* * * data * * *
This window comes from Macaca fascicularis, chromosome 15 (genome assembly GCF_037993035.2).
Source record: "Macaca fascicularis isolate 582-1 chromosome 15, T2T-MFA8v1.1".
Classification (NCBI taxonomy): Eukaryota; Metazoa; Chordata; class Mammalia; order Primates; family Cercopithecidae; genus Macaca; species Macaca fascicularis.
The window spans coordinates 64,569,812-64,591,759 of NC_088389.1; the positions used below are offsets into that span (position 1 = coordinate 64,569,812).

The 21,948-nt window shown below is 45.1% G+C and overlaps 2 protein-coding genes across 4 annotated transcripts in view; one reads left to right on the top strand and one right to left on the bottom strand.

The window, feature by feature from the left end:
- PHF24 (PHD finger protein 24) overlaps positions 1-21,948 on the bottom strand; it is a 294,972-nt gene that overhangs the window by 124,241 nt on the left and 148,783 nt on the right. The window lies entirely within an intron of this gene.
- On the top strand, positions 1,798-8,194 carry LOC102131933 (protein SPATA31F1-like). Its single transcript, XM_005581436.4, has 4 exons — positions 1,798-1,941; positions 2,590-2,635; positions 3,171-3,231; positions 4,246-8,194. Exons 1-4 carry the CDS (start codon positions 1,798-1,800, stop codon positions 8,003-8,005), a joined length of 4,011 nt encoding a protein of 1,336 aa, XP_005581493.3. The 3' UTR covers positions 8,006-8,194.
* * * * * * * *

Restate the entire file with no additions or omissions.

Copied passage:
This window comes from Macaca fascicularis, chromosome 15 (genome assembly GCF_037993035.2).
Source record: "Macaca fascicularis isolate 582-1 chromosome 15, T2T-MFA8v1.1".
Classification (NCBI taxonomy): Eukaryota; Metazoa; Chordata; class Mammalia; order Primates; family Cercopithecidae; genus Macaca; species Macaca fascicularis.
The window spans coordinates 64,569,812-64,591,759 of NC_088389.1; the positions used below are offsets into that span (position 1 = coordinate 64,569,812).

The 21,948-nt window shown below is 45.1% G+C and overlaps 2 protein-coding genes across 4 annotated transcripts in view; one reads left to right on the top strand and one right to left on the bottom strand.

The window, feature by feature from the left end:
- PHF24 (PHD finger protein 24) overlaps positions 1-21,948 on the bottom strand; it is a 294,972-nt gene that overhangs the window by 124,241 nt on the left and 148,783 nt on the right. The window lies entirely within an intron of this gene.
- On the top strand, positions 1,798-8,194 carry LOC102131933 (protein SPATA31F1-like). Its single transcript, XM_005581436.4, has 4 exons — positions 1,798-1,941; positions 2,590-2,635; positions 3,171-3,231; positions 4,246-8,194. Exons 1-4 carry the CDS (start codon positions 1,798-1,800, stop codon positions 8,003-8,005), a joined length of 4,011 nt encoding a protein of 1,336 aa, XP_005581493.3. The 3' UTR covers positions 8,006-8,194.